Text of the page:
Dear Mr Røsæg,
as former CIO of the Federal Ministry of Justice (Austria) and responsible
for the transition of our old paper bound Land Book to IT in the 1980ies I
will try to give you some answers:
Yes we do but I have to explain some basics for your understanding
- Rule #1: Real rights are created only by intabulation, that’s registering
in our Land Book.
- Rule #2: Intabulation is triggered by an application filed at the district
- Rule #3: Intabulation is based on a title (without exception), that's a
document like contract, court decision, decree by governmental body etc.
- Rule #4: The court has to get the original of the title (attached to the
application) for controlling purposes. A copy of the title is stored (in
former times in a paper archive at the court, now in an electronic archive
in our Federal Computing Centre).
- Rule #5: Persons getting and loosing real rights must be authentificated,
in case of legal persons like limited or stock company the responsible
- Rule #6: Authentification is done by a notary or a specialized court
department at the district court checking the person's identity, controlling
that the identified person is signing the document by him/herself and
supplementing the document with a statement about the correct signing and
fixing this with stamp and signature.
- Rule #7: Different to Germany there is no need to use the help of a notary
or a lawyer to produce the contract or file the application.
- Rule #8: Also different to Germany everybody is allowed to inspect the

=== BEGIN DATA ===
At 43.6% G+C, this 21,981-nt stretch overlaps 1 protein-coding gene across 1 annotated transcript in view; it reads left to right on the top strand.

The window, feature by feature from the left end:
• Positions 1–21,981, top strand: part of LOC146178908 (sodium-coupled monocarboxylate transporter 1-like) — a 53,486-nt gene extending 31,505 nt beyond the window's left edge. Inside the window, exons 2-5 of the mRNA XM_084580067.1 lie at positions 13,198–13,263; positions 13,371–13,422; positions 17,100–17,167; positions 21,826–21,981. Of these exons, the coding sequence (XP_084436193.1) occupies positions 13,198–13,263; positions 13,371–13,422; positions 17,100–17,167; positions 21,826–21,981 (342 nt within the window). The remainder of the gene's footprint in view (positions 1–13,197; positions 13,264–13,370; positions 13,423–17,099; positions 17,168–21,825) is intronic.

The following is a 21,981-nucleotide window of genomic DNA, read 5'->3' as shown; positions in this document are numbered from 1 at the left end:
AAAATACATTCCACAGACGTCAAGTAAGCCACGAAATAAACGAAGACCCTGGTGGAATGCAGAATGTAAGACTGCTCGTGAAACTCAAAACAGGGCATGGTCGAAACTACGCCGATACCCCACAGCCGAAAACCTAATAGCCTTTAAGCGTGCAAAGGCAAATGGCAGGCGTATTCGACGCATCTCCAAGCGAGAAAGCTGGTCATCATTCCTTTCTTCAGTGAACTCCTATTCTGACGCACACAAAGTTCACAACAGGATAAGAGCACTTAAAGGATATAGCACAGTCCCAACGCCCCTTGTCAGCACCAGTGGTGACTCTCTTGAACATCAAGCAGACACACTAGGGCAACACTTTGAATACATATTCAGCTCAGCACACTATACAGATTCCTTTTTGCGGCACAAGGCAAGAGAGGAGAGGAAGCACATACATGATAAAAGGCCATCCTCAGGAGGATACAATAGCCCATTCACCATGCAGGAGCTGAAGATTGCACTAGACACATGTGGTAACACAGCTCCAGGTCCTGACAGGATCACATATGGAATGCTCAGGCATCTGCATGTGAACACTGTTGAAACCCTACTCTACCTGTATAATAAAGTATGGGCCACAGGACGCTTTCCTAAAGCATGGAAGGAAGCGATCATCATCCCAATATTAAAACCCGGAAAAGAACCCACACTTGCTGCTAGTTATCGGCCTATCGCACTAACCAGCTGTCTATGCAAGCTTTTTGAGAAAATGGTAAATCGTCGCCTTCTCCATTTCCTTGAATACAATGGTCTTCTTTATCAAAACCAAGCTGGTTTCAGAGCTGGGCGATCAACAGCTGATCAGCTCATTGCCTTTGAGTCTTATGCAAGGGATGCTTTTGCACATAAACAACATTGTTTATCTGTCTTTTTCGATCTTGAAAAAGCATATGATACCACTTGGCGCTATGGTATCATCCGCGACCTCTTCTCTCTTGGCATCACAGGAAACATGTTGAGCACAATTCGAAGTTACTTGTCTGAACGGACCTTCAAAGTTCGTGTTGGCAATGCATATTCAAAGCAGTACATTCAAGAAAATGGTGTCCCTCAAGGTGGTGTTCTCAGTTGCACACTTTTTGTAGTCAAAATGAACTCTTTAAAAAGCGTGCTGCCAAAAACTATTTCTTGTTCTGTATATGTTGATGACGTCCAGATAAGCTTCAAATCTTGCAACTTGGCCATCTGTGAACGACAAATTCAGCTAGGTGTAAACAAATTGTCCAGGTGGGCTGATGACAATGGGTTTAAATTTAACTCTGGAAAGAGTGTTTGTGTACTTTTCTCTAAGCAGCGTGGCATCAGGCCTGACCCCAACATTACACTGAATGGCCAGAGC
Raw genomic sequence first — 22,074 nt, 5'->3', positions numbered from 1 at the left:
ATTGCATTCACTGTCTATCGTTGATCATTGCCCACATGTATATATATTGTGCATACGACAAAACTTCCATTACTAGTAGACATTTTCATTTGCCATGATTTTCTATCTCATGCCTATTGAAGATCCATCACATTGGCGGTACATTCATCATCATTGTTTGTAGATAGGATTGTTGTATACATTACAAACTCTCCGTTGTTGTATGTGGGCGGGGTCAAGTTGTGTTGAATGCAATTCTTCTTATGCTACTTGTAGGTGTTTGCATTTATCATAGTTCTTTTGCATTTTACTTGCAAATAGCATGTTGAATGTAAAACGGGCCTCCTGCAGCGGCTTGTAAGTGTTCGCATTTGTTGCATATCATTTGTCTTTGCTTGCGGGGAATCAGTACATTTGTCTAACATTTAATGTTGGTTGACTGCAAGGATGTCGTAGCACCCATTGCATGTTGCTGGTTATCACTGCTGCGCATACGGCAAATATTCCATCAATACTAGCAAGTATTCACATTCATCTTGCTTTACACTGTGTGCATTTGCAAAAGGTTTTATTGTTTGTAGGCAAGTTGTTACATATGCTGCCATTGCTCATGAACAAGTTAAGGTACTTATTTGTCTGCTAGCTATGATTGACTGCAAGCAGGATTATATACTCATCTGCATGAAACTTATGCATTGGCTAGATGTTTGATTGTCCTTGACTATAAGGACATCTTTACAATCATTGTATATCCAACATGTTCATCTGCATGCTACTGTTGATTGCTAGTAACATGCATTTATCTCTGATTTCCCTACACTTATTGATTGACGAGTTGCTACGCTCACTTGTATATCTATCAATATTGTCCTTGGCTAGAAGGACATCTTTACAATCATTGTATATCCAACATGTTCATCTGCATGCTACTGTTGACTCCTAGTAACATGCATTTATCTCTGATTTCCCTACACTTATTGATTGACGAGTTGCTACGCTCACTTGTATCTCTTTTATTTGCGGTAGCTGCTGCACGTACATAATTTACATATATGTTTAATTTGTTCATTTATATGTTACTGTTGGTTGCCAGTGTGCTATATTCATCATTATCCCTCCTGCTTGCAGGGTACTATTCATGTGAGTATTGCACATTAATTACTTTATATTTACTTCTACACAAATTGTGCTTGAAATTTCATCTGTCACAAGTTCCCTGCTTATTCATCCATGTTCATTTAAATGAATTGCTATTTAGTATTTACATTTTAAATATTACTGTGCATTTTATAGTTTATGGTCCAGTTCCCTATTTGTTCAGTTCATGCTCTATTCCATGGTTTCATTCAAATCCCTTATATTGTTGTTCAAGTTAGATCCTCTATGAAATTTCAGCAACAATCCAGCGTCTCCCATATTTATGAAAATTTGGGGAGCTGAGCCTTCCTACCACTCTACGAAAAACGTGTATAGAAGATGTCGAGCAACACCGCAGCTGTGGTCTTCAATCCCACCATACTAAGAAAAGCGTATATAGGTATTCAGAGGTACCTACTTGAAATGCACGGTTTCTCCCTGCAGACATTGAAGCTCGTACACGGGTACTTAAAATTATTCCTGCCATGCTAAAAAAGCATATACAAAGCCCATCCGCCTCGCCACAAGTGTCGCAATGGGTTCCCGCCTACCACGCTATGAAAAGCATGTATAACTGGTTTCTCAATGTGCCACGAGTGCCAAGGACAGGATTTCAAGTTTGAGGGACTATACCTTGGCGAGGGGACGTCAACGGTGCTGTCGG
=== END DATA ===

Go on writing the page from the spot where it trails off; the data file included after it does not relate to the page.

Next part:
Land Book and to get all data stored in the Land Book about a specific real
property - at the court and online (no restriction, no privacy; only search
by name of owner is restricted and will be therefore not available in
- Fact #1: 100% of Austrian land is registered.
- Fact #2: Cadastre and Land Book are separated (Surveying Office - District
Court) but the intersecting data of both are always identical (today because
we use only one data base for both systems).
The Austrian justice system uses (since ever) a centralized computer centre
("Bundesrechenzentrum", abbr. BRZ = Federal Computer Centre resorting to the
Ministry of Finance) and a network of its own connecting every court to this
centre. So in principle the courts use PCs only as terminals. Today the
local PCs use Java-clients for managing data input and output to the
centralized modern relational data bases.
Ca 1990 the Austrian justice system introduced the "Elektronischen
Rechtsverkehr - ERV", usually translated as Electronic Data Interchange
between professionals and the courts. Lawyers, notaries, governmental
bodies, social security agencies et al. were enabled to file their
applications electronically sending a form online to BRZ where an electronic
docket system handled the input and opened the access for the court in
charge of the specific proceedings. Till 2009 the Land Book wasn't part of
the ERV because of the problematic of the authentification of the
ERV started slowly but is a big success: Today about 80% of all civil
litigations and about 90% of all enforcement cases are filed electronically.
Also writs, decisions and other documents of the court are sent back
electronically to the members of ERV.
To overcome the authentication problem and the problem of the original